If you’ve just found out that you’re pregnant, you are most probably over the moon. Whether it’s your first child or your third, the chances are that you couldn’t be happier with the news that your little family is about to expand. What could be more exciting that adding another little one to your brood?
Of course, while you are happy about your news, you may also be feeling a little anxious about what the impact will be on your career. Perhaps this is your first baby, and you don’t know what to expect, or maybe you are in a fairly new role, and so are unsure about how your boss will react to the news? Perhaps you’re worried having a baby will ruin your chances of moving up the corporate ladder? Maybe you can’t afford to lose your job?
Whatever the reason for your concern about your career and the impact that pregnancy will have on it, try not to worry. There are plenty of laws that are in place to ensure that when it comes to pregnancy us mamas get a fair deal, so there’s no need to stress. We’re incredibly lucky that we live in a country that offers adequate help and support to pregnant women, as there are millions of women across the world who aren’t as fortunate.
To get to grips with how pregnancy can affect your career, have a read of the below tips and advice.
You need to tell your employer that you’re pregnant
Your employer has a responsibility to support you through your pregnancy, so don’t worry, there’s no need to panic about what the future holds. The most important thing is that you are open and honest about the fact that you’re pregnant so that your boss is aware of the situation. If you don’t tell them, you can’t expect them to support you, can you? So make sure to tell them as soon as you announce your pregnancy to friends and family – this normally tends to be at around week 12 of your pregnancy.
When you tell your employer that you’re pregnant, ask them what the next steps are. Most employers will have a manual or leaflet that explains what happens when an employee is pregnant and what you are entitled to. It’s important to get to grips with this so that you know what to expect. Of course, in terms of what happens when an employee is pregnant, this will depend on what line of work you’re in. If you work in an office environment, the chances are nothing will really change. However, say you work in a hands-on role that requires heavy lifting, then the chances are you will be given a desk-based role for during your pregnancy.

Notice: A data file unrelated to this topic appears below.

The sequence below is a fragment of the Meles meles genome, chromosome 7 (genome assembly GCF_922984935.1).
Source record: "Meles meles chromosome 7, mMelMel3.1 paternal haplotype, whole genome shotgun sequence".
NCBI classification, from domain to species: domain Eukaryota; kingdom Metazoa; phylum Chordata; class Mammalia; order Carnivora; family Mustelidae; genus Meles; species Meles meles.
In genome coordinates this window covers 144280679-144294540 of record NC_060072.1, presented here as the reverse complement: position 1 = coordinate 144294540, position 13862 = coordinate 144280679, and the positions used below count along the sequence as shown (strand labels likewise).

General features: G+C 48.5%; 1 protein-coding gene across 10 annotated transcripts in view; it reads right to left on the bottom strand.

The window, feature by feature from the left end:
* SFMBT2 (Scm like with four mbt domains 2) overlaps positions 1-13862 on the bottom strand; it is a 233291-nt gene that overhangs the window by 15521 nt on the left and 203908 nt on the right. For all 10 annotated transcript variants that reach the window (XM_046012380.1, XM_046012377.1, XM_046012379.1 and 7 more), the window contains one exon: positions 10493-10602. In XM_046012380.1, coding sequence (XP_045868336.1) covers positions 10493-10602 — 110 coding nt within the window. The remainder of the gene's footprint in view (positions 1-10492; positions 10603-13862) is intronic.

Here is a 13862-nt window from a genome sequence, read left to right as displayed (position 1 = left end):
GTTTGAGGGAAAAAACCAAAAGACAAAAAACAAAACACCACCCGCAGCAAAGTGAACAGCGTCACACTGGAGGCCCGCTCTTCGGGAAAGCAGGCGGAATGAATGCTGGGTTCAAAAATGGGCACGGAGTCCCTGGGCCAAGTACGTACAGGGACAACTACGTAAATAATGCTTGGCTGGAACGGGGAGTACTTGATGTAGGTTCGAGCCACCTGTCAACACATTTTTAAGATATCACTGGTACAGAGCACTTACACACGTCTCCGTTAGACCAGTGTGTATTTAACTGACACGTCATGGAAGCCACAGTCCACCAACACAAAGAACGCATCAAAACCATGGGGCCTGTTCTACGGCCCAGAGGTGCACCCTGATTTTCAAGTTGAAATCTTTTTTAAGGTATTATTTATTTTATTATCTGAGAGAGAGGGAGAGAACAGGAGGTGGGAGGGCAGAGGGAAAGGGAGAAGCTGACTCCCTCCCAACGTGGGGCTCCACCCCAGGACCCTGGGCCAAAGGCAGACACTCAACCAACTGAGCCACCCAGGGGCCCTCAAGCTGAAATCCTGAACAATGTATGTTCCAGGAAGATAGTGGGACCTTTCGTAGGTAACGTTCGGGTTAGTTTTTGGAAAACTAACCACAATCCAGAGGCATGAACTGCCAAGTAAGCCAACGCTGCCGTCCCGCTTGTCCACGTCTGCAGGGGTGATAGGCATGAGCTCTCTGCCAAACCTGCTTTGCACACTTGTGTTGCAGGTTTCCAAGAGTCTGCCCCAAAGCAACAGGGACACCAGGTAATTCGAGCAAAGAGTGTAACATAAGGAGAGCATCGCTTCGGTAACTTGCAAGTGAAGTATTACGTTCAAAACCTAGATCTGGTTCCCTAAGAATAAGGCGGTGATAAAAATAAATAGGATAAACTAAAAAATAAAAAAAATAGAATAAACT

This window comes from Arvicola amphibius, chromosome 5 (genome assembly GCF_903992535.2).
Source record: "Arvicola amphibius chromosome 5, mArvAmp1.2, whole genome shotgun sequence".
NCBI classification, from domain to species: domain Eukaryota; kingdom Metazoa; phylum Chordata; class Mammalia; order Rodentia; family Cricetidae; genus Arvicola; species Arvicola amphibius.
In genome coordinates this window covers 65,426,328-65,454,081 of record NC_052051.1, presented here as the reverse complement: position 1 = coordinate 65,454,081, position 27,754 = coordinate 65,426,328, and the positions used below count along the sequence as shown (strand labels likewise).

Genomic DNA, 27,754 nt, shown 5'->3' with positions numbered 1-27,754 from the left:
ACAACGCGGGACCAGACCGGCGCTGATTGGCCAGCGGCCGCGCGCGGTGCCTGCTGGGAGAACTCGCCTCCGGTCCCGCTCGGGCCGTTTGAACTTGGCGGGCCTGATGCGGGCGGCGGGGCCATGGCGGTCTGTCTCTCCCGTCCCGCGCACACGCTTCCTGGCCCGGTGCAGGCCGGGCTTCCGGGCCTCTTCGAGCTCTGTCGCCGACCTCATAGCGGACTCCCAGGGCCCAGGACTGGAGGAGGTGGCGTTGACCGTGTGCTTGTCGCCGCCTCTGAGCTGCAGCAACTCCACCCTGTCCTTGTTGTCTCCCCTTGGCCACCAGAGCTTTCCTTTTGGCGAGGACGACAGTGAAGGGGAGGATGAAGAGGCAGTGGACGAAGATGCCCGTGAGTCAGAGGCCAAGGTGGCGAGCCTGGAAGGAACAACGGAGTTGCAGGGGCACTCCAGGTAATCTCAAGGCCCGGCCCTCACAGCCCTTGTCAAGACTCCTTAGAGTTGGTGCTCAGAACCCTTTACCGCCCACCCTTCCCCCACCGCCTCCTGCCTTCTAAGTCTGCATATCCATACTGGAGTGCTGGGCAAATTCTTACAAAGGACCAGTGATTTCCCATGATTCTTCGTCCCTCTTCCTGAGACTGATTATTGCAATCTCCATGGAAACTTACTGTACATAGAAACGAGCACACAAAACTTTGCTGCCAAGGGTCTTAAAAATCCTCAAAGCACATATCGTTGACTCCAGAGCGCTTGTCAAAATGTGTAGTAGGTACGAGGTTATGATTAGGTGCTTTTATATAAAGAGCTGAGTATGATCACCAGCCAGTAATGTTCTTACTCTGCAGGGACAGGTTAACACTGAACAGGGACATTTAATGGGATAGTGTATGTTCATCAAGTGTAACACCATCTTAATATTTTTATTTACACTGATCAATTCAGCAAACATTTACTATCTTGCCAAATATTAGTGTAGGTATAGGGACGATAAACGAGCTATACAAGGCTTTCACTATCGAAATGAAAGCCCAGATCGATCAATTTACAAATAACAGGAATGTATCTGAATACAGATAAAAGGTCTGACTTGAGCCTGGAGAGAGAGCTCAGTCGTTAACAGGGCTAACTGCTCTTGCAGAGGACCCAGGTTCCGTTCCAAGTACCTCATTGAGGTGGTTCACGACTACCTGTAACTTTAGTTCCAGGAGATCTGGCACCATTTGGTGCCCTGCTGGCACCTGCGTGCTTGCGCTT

You’ll be entitled to maternity leave
The good news is that when it comes to pregnancy and maternity leave; every woman is entitled to 39 weeks maternity leave, complete with statutory maternity pay. That means that not only will you be able to take just over nine months off of work, but you will also get paid for it. That being said, it’s still important to sit down with your employer and discuss the terms of your maternity leave, such as when you can take it from and whether you will need to keep up to date with any work matters while you are away.
Don’t be afraid to ask any questions about what being on maternity leave will entail, as it’s important that you have a clear understanding of what to expect. You may be concerned that when you return to work, you will be placed in a lower position. However, there’s no need to worry as it’s against the law for your employer to demote you due to being on maternity pay. If you’re off of work for under six months, no changes can be made to your role. However, if you’re off for over six months, you can be swapped into a different role, just as long as it’s of the same seniority level or higher.
You don’t have to return to work
While some women are dying to get back to work, others of us would prefer to stay at home and look after our little ones. If you decide that you would rather be a stay at home mum for a while rather than return to work, that’s fine. You can’t get in trouble with your employer for choosing to leave your job, so don’t worry. Just make sure that you give them at least two months notice that you won’t be returning to your previous role. It’s important to understand by not returning to work, you will no longer have a contract at your old place of work and won’t be able to return to your role.
A lot of mums choose to look into alternative ways of working, such as working from home, so that they can earn and take care of their little ones at the same time. If you’ve always dreamed of starting your own small business, then perhaps now could be the perfect time to do so. It might take time to build up a business, but if it will give you the opportunity to take care of your kids and earn at the same time, it could be worth doing, especially if you don’t enjoy your job anyway or fancy making a lifestyle change.
There’s a common misconception that pregnancy can have a negative impact on your career. However, that’s very rarely the case, as there are laws in place to ensure that pregnant women are treated fairly by their employers. Many women use pregnancy as the driving force behind achieving their dream of starting a business of their own and being their own boss. The fact is that pregnancy isn’t a problem when it comes to your career because there’s a good support system in place in the UK. However, not all women are as lucky, and it’s important to remember that and take advantage of the support that’s on offer to you.